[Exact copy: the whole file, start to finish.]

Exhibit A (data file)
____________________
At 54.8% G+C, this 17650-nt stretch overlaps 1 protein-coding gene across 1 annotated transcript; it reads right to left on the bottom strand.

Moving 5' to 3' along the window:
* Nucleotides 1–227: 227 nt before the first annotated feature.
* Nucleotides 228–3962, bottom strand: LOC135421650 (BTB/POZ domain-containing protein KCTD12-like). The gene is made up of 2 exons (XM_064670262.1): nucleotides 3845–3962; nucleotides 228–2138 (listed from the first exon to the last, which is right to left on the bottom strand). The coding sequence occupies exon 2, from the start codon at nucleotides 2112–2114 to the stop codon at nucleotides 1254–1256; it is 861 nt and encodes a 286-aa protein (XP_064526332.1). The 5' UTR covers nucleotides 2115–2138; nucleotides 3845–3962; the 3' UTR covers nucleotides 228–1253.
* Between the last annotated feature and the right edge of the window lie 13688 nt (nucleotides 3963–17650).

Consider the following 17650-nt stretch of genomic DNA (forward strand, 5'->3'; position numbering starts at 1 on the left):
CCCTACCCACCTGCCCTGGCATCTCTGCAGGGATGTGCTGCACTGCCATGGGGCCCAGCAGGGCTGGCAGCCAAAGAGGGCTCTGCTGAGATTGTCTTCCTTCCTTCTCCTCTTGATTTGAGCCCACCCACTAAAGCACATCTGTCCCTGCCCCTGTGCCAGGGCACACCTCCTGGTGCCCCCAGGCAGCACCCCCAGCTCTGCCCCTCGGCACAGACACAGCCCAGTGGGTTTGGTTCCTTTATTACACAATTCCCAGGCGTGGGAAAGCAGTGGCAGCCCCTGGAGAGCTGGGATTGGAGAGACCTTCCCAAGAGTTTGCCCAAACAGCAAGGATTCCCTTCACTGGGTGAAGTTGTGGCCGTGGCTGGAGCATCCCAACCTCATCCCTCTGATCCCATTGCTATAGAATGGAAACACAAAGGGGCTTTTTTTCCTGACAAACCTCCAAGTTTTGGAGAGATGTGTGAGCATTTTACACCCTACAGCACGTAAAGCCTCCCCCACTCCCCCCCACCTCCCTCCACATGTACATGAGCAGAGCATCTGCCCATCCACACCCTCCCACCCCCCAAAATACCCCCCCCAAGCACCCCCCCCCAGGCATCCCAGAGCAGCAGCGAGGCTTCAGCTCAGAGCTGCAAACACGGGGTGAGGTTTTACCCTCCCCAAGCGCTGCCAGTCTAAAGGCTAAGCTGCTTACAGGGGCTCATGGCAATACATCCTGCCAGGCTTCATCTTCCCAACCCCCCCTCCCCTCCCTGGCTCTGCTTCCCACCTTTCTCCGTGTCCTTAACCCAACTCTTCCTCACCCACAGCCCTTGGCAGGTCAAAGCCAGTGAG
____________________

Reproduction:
At 54.8% G+C, this 17650-nt stretch overlaps 1 protein-coding gene across 1 annotated transcript; it reads right to left on the bottom strand.

Moving 5' to 3' along the window:
* Nucleotides 1–227: 227 nt before the first annotated feature.
* Nucleotides 228–3962, bottom strand: LOC135421650 (BTB/POZ domain-containing protein KCTD12-like). The gene is made up of 2 exons (XM_064670262.1): nucleotides 3845–3962; nucleotides 228–2138 (listed from the first exon to the last, which is right to left on the bottom strand). The coding sequence occupies exon 2, from the start codon at nucleotides 2112–2114 to the stop codon at nucleotides 1254–1256; it is 861 nt and encodes a 286-aa protein (XP_064526332.1). The 5' UTR covers nucleotides 2115–2138; nucleotides 3845–3962; the 3' UTR covers nucleotides 228–1253.
* Between the last annotated feature and the right edge of the window lie 13688 nt (nucleotides 3963–17650).

Consider the following 17650-nt stretch of genomic DNA (forward strand, 5'->3'; position numbering starts at 1 on the left):
CCCTACCCACCTGCCCTGGCATCTCTGCAGGGATGTGCTGCACTGCCATGGGGCCCAGCAGGGCTGGCAGCCAAAGAGGGCTCTGCTGAGATTGTCTTCCTTCCTTCTCCTCTTGATTTGAGCCCACCCACTAAAGCACATCTGTCCCTGCCCCTGTGCCAGGGCACACCTCCTGGTGCCCCCAGGCAGCACCCCCAGCTCTGCCCCTCGGCACAGACACAGCCCAGTGGGTTTGGTTCCTTTATTACACAATTCCCAGGCGTGGGAAAGCAGTGGCAGCCCCTGGAGAGCTGGGATTGGAGAGACCTTCCCAAGAGTTTGCCCAAACAGCAAGGATTCCCTTCACTGGGTGAAGTTGTGGCCGTGGCTGGAGCATCCCAACCTCATCCCTCTGATCCCATTGCTATAGAATGGAAACACAAAGGGGCTTTTTTTCCTGACAAACCTCCAAGTTTTGGAGAGATGTGTGAGCATTTTACACCCTACAGCACGTAAAGCCTCCCCCACTCCCCCCCACCTCCCTCCACATGTACATGAGCAGAGCATCTGCCCATCCACACCCTCCCACCCCCCAAAATACCCCCCCCAAGCACCCCCCCCCAGGCATCCCAGAGCAGCAGCGAGGCTTCAGCTCAGAGCTGCAAACACGGGGTGAGGTTTTACCCTCCCCAAGCGCTGCCAGTCTAAAGGCTAAGCTGCTTACAGGGGCTCATGGCAATACATCCTGCCAGGCTTCATCTTCCCAACCCCCCCTCCCCTCCCTGGCTCTGCTTCCCACCTTTCTCCGTGTCCTTAACCCAACTCTTCCTCACCCACAGCCCTTGGCAGGTCAAAGCCAGTGAG